Albert Weeks emphasizes a more telling point in the Lenin debate, namely, his debt to the 1870s “Jacobin” Peter Tkachev. This maverick populist advocated a preventive revolution in Russia that would permit her to bypass capitalism and proceed directly to a socialism founded on the peasant commune. Since the peasants could not make such a revolution themselves, it would have to be engineered by a conspiracy of intellectuals governing thereafter as an enlightened dictatorship. In short, Tkachev to a degree anticipated the Bolshevik vanguard Party, and Lenin assiduously read his works in preparing What Is to Be Done? While all this is true, it is going too far to call Tkachev the “first Bolshevik,” as Weeks does in the title of his quite useful book. The idea of elite revolutionary conspiracy is hardly difficult to come by: it goes back to Auguste Blanqui in the 1840s and indeed to the ultra-Jacobin Gracchus Babeuf in 1796. More important still, Tkachev’s socialism remained peasant-agrarian not proletarian-industrial, a position he defended in a sharp polemic with Engels. And thirty years later Lenin’s emerging Bolshevism most decidedly incorporated whatever it owed to Tkachev’s politics into the Marx-Engels cult of progress through industrialization. Thus, I did not argue for “the limited degree of Lenin’s dependence on…Marx.” On the contrary, I emphasized the clear preponderance of Marxism in his mixed worldview.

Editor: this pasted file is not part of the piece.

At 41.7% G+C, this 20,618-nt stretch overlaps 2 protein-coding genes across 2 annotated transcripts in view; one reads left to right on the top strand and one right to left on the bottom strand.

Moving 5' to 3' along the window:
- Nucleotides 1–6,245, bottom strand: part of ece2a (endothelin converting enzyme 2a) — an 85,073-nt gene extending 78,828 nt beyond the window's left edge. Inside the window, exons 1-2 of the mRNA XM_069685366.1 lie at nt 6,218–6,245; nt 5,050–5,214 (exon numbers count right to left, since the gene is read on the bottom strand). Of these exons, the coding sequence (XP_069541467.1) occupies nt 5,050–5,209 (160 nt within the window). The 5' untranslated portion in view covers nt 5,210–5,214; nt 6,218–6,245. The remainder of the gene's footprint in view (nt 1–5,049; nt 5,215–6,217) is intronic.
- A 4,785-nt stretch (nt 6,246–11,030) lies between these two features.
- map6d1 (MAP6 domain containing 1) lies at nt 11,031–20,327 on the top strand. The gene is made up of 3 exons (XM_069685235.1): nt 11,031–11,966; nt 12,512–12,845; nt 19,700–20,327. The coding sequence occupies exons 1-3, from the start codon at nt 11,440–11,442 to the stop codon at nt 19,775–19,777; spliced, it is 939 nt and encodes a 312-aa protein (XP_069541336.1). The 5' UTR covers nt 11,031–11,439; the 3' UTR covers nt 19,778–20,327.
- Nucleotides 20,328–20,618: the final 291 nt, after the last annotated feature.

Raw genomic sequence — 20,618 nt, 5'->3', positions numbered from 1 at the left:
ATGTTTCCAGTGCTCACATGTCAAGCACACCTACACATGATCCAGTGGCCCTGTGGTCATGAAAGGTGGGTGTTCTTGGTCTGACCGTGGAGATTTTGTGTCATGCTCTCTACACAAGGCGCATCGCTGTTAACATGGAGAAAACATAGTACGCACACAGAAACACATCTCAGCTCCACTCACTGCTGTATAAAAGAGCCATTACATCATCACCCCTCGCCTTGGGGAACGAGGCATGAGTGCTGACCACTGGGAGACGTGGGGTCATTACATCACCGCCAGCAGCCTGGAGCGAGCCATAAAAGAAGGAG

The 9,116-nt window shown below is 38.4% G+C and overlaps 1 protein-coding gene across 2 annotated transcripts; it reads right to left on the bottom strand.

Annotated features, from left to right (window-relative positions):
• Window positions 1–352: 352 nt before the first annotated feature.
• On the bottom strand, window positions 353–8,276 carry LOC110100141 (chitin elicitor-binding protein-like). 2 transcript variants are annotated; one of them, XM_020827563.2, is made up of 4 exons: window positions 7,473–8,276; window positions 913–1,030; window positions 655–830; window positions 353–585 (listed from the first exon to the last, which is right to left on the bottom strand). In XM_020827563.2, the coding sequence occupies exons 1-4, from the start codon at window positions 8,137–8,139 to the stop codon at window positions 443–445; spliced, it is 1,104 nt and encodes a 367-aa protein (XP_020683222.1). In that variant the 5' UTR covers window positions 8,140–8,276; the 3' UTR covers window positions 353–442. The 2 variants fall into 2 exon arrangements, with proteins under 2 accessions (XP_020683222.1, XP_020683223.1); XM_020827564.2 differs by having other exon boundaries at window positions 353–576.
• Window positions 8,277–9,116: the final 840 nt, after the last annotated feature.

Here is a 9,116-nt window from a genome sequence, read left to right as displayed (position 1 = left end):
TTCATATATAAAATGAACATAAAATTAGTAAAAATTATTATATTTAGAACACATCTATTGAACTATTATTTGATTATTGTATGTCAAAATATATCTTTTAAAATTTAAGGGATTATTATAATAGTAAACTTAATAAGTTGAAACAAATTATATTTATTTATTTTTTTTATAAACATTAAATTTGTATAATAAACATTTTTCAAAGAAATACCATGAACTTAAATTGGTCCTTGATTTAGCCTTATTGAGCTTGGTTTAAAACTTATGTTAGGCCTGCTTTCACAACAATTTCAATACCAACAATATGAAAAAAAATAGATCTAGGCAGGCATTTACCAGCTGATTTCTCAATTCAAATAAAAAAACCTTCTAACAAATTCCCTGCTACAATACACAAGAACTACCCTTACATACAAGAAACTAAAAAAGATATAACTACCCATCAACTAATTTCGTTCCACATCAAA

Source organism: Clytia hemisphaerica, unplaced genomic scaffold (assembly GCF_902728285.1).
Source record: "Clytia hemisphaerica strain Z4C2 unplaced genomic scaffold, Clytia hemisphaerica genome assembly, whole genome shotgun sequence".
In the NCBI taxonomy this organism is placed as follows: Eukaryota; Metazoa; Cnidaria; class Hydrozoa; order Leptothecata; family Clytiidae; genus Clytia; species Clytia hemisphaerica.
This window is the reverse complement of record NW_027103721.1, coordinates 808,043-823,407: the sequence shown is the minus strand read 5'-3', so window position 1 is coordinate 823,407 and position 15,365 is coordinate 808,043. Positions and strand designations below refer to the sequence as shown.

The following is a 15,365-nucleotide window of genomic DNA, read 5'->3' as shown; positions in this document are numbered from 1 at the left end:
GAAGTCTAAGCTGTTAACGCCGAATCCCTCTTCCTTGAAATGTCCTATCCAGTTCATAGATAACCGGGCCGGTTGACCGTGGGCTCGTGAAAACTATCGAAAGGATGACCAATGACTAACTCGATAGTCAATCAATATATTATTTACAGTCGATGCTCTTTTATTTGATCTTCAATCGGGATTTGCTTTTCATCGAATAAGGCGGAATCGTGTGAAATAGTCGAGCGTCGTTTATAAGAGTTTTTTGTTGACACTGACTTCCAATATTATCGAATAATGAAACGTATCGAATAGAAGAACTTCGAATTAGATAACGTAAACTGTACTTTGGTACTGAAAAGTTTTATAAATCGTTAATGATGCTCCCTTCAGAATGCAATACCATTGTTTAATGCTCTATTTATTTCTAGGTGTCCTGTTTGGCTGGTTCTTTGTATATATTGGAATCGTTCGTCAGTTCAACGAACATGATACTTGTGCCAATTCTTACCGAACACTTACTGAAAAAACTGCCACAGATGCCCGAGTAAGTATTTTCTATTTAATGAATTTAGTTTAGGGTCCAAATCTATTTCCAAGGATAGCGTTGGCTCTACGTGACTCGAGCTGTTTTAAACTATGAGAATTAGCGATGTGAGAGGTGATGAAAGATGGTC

On the Karl Marx monument still standing across the street from the Bolshoi Theater, there is inscribed a quote from Lenin that would be touching in its naiveté if it had not been so lethal in its consequences: “Marx’s teaching is all-powerful because it is true.” Lenin never said anything similar about Tkachev, or even about his idol Chernyshevsky. And it is this Marxist pseudo-rationalism that made the “October Revolution” truly revolutionary. For the real Bolshevik revolution was not the comic-opera “armed insurrection” of that month but the ensuing application of Marx’s “all-powerful” science to the building of industrial socialism on the ruins of peasant Russia.

This Issue

December 20, 2001